Thursday, December 17, 2015

"C is for the candy canes hung on the Christmas tree..."

So begins "The Christmas Alphabet", a song that I learned a gazillion years ago in kindergarten, and have sung every holiday season since. Or at least I thought I had learned it. When I looked it up while writing this post, I read that the first line is, in fact, "C is for the candy trimmed around the Christmas tree...huh?! I've been singing it wrong all of these years?! (It was some consolation that I had remembered the rest of the lyrics correctly.)

Well, accuracy aside, I was inspired to start a series of 5"x5" Christmas alphabet linocuts. There seem to be quite a few artists who enjoy doing an alphabet series; I think that they bring structure and direction on days when inspiration is lacking. For me, an alphabet also appeals to my sense of nostalgia, and my love of letters.

I'm planning on doing just the letters that spell Christmas, not the whole alphabet, at least for now. (At the rate I'm going, it may be a few Christmases before I'm finished!) You got a sneak peak of the second letter ("H") a couple of posts back, but I started with the piece shown above, based upon this drawing that I did a couple of years ago.

I'm working on mounted linoleum blocks, not the softer pink material that I sometimes use. I had been frustrated with lino the first time I tried it, before realizing that it had to have been an old piece. Lino hardens as it ages, making carving a real headache. The red holly berries on this print were added with colored pencil, rather than doing separate printing. Traditionalist printmakers would have my head for taking that shortcut, methinks.

I supposed it's fine that the candy cane lyrics were my own; I'd already taken liberties with the other song lyrics: I'd much rather draw H is for HOLLY, rather than HAPPINESS, so I'll just decide things as I go. Any predictions as to what I'm planning for R?

My blog posts have been a bit sparse this month as I've been busy getting ready for Christmas, but once the holidays pass, I'll be back to a more regular schedule of posting.

Happy holidays to all! 

Tuesday, December 1, 2015

Tuesday, November 17, 2015

H is for...

In one of life's amusing little coincidences, I'm working on this linocut block...

...and I'm reading this book.

Sunday, November 8, 2015

Let it snow...

I've had the block printing bug again lately, and everything seems to be Christmas-themed. I'll be posting about all of them, but first up is this little snow globe.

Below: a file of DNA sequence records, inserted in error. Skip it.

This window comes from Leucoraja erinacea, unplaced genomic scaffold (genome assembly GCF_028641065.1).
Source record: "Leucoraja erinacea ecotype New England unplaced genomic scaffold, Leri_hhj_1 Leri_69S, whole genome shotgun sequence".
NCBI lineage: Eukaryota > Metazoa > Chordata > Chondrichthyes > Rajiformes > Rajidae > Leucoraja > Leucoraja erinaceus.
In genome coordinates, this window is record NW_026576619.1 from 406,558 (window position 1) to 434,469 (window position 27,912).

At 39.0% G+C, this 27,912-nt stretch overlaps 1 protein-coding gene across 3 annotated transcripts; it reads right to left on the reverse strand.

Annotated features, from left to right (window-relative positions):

There are snow globes of all kinds and price ranges, but I love the little vintage "dimestore" plastic ones.

I drew this one as a tiny 2.5" sketch one day, and couldn't get it out of my head, and it became this 3-color print, starting with this larger sketch to set up the registration marks for the different colored blocks.

I ended up re-carving the red block after a flaw showed up in the printing (as you can see in some of the prints above. ) So, several runs later, I had a number of acceptable ones. But with the amazing accuracy of today's scanners and printers, I can now use the image on cards and other prints, and it is hard to tell the original (bottom) from the inkjet (top):

Here is the progression of the printing...I love seeing the layers build upon one another:

...let it snow!

(Well, here in Northern California, we'd be happy with some rain!)

Tuesday, November 3, 2015

It's persimmon season...

Fuyu Persimmons, 8" x 10"Prismacolor colored pencil on Stonehenge paper

Persimmons are starting to appear at the market! These tomato-shaped Fuyu persimmons are available now, which means the bigger, cone-shaped Hachiyas will be here soon. I found the leaves, or sepals, quite interesting because they appear in arrangements of four, which seems a bit unusual in the fruit world. I've written before about the star shapes and multiples of five that are found in so many fruits and vegetables, but these are definitely a symmetrical, cross-shaped arrangement of four.